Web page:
I’m Being Forced Out of Work Due to My Pregnancy. What Should I Do?

February 6, 2020

Under both the Americans With Disabilities Act (ADA) and the Pregnancy Discrimination Act (PDA), pregnant women are protected against discrimination or harassment. Any employer with 15 or more employees cannot treat you unfairly due to your pregnancy. Your pregnancy cannot be used as grounds for dismissal, demotion, or rejection for a promotion. You cannot be put on involuntary leave either.

Your Rights Under the ADA and PDA

ADA and PDA work together to provide the protection you need during your pregnancy. It protects you during your pregnancy and after childbirth. It also offers protections for medical conditions related to pregnancy. Again, this only applies to you if your employer has 15 or more employees.

Your employer and co-workers cannot harass you either. If you’re being harassed or ridiculed for being pregnant, speak to your management or HR department. They are legally responsible to take action to stop the harassment.

If you’re pregnant, you have the right to work as long as you want. Your employer can’t force you to leave your position as your belly expands. If you have severe morning sickness, your employer cannot force you out of your job.

Instead, your employer has to do everything possible to accommodate you. If this will cause severe financial hardship, there are exceptions. If it will be too difficult to implement what you need, employers also have the right to come up with another option. If you have a condition related to your pregnancy and cannot stand for long, your employer must accommodate you. If you work on a production line and need to work from a seated position, your employer must arrange that. If you couldn’t lift heavy boxes and that’s the main portion of your job, you may need to be transferred for now.

Talk to your supervisor or HR department as soon as your doctor says you need special accommodations. They should immediately discuss how they can accommodate you. You may need a note from your OB/GYN to prove you need the accommodation. Do this as soon as possible. If you wait until your job performance is impacted, your employer could say you were dismissed due to your poor performance.

What if you just cannot go to work? There’s no way for your employer to accommodate you. You still cannot be terminated. You’re allowed 12 weeks of unpaid leave via FMLA. You have up to 12 weeks unpaid you can take off due to illness or a medical condition, and your job has to be held for you.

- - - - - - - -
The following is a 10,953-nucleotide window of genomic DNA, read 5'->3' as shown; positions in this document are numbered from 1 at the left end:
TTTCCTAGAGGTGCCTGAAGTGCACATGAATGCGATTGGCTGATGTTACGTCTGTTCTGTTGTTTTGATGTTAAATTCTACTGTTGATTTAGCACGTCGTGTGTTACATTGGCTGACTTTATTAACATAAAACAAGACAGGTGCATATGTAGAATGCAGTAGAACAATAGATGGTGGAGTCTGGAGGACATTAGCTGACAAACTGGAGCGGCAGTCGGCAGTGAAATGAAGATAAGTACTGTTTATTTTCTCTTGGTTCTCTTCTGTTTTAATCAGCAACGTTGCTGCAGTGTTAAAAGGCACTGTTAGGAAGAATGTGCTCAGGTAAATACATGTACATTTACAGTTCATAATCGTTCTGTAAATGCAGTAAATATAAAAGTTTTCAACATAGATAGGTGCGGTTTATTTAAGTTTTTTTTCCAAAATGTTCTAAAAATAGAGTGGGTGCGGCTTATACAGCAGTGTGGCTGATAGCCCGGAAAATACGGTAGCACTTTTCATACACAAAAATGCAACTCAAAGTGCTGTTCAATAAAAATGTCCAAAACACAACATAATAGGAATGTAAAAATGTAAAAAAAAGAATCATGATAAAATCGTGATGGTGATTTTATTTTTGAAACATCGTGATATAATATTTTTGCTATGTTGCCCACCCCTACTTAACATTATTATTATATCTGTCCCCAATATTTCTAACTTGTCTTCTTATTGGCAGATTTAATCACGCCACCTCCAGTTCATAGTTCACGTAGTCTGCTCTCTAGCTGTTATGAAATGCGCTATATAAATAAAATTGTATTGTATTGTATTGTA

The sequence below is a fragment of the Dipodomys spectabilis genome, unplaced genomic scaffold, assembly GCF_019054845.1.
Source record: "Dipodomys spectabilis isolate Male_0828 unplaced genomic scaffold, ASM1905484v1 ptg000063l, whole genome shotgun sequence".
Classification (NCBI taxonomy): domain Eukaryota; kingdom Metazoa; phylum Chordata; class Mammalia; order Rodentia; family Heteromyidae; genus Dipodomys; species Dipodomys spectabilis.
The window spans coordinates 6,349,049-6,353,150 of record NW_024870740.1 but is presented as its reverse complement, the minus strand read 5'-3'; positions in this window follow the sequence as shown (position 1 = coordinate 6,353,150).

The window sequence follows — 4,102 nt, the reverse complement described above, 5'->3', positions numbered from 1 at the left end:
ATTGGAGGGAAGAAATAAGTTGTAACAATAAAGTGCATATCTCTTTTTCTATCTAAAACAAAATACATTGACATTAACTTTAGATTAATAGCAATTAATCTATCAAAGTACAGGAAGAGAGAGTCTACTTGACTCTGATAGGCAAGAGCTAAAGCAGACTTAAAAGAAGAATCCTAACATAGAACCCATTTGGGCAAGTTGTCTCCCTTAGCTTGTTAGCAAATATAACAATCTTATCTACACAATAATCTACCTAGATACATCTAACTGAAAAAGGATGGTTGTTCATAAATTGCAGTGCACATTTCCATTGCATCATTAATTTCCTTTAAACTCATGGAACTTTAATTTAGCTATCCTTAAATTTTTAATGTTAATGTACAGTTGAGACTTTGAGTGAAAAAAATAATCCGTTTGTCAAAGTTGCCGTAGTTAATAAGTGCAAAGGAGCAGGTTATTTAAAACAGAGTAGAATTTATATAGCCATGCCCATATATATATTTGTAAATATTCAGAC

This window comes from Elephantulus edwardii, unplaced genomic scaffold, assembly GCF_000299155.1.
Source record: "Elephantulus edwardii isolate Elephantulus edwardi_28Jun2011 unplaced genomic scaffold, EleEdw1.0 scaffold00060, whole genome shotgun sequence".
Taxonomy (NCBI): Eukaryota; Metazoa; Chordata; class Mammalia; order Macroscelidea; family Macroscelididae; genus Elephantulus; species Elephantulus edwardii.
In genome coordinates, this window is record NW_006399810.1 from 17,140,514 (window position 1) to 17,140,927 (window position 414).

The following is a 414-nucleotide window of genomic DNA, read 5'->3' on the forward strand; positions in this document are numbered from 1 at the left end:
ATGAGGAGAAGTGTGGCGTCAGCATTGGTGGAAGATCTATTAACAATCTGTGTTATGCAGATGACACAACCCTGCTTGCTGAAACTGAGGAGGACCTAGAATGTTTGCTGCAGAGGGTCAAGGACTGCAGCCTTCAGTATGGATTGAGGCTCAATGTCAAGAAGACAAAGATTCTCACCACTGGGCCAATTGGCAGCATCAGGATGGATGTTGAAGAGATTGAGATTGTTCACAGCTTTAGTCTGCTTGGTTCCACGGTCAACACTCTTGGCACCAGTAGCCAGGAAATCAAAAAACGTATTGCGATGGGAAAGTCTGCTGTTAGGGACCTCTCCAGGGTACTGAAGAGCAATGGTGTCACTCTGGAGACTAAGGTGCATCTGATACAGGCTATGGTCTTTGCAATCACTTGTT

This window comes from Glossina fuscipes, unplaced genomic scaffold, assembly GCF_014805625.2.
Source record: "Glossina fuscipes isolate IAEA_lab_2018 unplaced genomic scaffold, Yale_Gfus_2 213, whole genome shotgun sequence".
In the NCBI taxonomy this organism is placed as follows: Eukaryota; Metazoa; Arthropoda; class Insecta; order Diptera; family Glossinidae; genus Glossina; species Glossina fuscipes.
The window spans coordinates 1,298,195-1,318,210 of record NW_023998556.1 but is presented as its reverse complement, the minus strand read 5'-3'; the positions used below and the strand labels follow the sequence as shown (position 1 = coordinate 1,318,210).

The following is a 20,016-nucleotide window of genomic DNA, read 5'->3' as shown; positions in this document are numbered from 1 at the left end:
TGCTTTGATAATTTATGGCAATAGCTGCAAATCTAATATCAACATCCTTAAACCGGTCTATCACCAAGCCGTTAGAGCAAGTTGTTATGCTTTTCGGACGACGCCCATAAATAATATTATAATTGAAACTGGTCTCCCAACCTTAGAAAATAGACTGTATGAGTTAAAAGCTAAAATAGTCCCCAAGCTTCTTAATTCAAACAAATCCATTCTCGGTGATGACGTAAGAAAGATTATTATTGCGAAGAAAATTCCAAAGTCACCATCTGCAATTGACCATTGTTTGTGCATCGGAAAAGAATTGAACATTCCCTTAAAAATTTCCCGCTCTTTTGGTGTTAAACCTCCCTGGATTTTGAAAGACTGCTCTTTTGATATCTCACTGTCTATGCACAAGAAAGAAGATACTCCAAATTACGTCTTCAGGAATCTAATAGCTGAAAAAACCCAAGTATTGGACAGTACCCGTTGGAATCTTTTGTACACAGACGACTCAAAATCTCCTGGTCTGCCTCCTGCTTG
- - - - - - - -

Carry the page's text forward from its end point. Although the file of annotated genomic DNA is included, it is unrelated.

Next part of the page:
After your baby is born, Californians may qualify for a percentage of their income while they bond with their newborns. In California, eligible parents can get up to 70 percent of their income for up to six weeks under Paid Family Leave. In order to qualify, you must have earned at least $300 in wages that were subjected to California State Disability Insurance deductions. You also need paperwork proving that you need time to bond with your newborn and certificate from your doctor.

Examples of Pregnancy Discrimination Cases

Here are examples of pregnancy discrimination cases that have occurred since the PDA went into effect in 1978.

An Italian restaurant in California had to pay more than $18,000 to a pregnant woman who found her work hours cut after she told her manager she was pregnant. Ultimately, she was dismissed from her job as a restaurant server. Her management said they were forced to cut her hours as her pregnancy was causing problems and that she could take a lower-paying job or leave.

A Wisconsin Walmart was sued by a group of pregnant workers who were refused acceptance into a light-duty program that other workers were able to use. The U.S. Equal Employment Opportunity Commission filed a lawsuit against Walmart on behalf of the women. They’re suing for back pay, punitive and compensatory damages, and steps to make sure Walmart changes their policies.

What If You Feel You’ve Been Unfairly Dismissed?

Your employer cannot dismiss you for your pregnancy. If you are dismissed, you need to seek legal representation. An attorney can walk you through the steps to take. You can reach out to the Equal Employment Opportunity Commission and ask for help. If you file a complaint with that government agency, you have to do so within 180 days.

Take a few moments to call Shegerian Conniff. The California employment law attorneys offer free, confidential consultations. They’ll help you understand your rights and advise you on the best steps to take after you’re forced out of work. Call (310) 322-7500 or send an email to learn more.